Sample Hardship Letters

Sample Hardship Letter Disclosures

Please note that we provide this information as a general guideline.  It is Not legal advice.  Sometimes the laws change so we cannot promise that this information is always up-to-date and correct.  By providing this information, we are not acting as your lawyer or in any way, shape or form providing legal advice.  Always consult a lawyer, if you can, before taking legal action.

A first step is to send the bank and or loan servicing company a “hardship” letter. While it is best to get the help of a legal advocate first, you may not have enough time. It is better to try this on your own than to do nothing. Send all letters by certified mail and keep the receipt.

Caution:  The letter provided is for illustration only; you must compose your own letter; this is only to show you what one might look like.

Tips on drafting a “hardship” letter.

1. Show that you have had an involuntary reduction in income or an unavoidable increase in expenses.

 Examples of involuntary reductions of income:

  • Lay-off
  • Reduction of hours or wages
  • Forced to take a lesser paying job after a lay-off
  • Death of a borrower
  • Bad self-employment year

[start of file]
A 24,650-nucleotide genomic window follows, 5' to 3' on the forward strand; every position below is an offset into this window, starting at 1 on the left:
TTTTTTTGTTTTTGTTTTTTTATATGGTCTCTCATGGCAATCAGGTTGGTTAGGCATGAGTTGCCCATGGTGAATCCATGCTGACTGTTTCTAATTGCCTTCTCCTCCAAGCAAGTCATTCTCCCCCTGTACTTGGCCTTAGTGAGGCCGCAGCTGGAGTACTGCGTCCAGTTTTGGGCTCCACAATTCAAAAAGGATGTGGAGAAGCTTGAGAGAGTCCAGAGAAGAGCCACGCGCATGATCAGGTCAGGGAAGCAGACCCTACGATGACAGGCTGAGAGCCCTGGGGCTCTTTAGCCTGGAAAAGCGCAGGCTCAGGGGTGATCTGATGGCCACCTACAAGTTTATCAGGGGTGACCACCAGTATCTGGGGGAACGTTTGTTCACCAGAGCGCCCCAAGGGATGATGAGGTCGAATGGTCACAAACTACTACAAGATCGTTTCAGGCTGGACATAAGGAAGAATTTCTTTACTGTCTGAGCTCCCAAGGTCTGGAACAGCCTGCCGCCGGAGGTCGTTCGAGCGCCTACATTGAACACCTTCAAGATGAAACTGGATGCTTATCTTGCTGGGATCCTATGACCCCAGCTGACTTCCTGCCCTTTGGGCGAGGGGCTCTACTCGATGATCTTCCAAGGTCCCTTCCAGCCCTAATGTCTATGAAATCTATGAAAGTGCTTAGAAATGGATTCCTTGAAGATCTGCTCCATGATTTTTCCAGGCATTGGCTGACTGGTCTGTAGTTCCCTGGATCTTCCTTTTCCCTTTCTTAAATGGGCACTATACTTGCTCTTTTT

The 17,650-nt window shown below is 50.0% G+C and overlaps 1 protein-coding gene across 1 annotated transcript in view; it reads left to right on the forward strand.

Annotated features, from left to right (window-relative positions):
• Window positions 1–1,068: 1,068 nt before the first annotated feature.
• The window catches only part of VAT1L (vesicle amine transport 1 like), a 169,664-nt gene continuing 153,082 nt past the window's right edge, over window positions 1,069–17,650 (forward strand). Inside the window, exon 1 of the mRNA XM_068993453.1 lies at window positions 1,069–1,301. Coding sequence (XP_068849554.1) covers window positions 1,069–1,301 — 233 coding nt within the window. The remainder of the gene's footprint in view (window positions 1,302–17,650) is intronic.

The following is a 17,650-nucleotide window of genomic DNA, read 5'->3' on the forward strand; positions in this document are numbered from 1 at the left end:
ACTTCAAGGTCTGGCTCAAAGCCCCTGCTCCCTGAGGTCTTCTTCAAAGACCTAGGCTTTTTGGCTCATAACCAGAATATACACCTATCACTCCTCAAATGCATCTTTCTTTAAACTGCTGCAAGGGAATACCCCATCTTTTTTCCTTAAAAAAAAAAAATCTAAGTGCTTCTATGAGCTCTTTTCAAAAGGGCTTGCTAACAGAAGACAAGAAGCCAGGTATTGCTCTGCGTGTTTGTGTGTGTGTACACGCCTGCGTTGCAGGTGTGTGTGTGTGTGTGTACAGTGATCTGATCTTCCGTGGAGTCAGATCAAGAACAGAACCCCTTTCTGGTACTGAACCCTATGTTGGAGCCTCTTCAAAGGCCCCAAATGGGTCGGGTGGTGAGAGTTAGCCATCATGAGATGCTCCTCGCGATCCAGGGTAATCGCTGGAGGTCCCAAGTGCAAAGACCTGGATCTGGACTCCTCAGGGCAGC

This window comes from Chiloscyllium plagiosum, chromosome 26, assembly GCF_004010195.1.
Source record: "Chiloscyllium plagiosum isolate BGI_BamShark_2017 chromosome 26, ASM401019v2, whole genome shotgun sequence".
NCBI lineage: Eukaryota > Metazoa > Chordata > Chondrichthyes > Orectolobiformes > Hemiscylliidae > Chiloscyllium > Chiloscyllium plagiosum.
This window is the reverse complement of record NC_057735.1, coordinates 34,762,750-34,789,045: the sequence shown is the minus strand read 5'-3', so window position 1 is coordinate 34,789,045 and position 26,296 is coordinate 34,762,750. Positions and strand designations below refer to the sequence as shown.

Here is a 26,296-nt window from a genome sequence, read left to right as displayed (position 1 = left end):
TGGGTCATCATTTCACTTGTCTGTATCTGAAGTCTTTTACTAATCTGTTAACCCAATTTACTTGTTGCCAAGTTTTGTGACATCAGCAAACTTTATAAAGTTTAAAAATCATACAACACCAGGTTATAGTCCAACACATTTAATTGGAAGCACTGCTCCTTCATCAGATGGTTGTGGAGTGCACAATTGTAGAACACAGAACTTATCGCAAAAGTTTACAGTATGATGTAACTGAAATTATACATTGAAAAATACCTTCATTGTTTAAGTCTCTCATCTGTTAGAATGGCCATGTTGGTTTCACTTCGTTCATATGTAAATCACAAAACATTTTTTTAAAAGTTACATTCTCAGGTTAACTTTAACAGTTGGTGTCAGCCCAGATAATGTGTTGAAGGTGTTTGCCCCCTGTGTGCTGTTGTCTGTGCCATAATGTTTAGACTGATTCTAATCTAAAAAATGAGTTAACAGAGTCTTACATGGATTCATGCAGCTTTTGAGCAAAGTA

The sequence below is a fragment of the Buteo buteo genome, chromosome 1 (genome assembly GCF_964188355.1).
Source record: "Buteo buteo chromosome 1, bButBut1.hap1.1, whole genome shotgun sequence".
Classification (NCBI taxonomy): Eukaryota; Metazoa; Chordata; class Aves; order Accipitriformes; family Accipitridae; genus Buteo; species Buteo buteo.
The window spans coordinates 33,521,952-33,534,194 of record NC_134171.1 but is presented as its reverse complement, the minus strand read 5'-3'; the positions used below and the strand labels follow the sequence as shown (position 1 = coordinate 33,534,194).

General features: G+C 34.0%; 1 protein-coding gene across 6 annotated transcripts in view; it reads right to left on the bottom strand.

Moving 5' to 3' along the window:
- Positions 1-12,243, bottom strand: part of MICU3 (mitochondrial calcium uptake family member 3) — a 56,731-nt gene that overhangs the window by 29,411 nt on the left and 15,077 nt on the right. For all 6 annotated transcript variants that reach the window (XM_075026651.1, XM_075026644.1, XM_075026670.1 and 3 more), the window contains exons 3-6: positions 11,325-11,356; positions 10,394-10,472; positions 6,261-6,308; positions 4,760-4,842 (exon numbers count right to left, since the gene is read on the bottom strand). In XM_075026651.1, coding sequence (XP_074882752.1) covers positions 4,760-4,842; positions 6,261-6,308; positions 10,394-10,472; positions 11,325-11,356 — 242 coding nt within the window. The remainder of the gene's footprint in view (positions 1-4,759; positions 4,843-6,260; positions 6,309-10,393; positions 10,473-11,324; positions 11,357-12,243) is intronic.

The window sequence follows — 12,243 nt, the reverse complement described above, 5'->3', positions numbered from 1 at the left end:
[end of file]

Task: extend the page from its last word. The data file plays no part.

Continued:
• Permanent or short-term disability
  • Serious illness of a household member
  • Divorce (Some lender may not accept divorce as a hardship)

Examples of unavoidable increase in expenses:

  • Uninsured major medical expenses
  • Natural disaster
  • Unanticipated urgent property repairs
  • Unavoidable child care expenses
  • Increase in property taxes
  • Increase in the adjustable interest rate

2. Include all the following in your letter:

  • Your name, address, phone, account number
  • If you have a credit counselor and attorney include contact information for them too.
  • Describe what caused you to fall behind in your payments and any other “hardship” circumstances. Lenders want to see that you want to pay them back, but circumstances were beyond your control.
  • State the type of work-out plan you are seeking.
  • Specify how much you can pay per month and how soon you can start.
  • If you have money saved, tell the lender you will pay them some or all of it as part of a work-out plan.

Include a detailed budget and your plan for making payments in the future. Be realistic.

Sample Hardship Letters

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Tim Huie
Tim Huie
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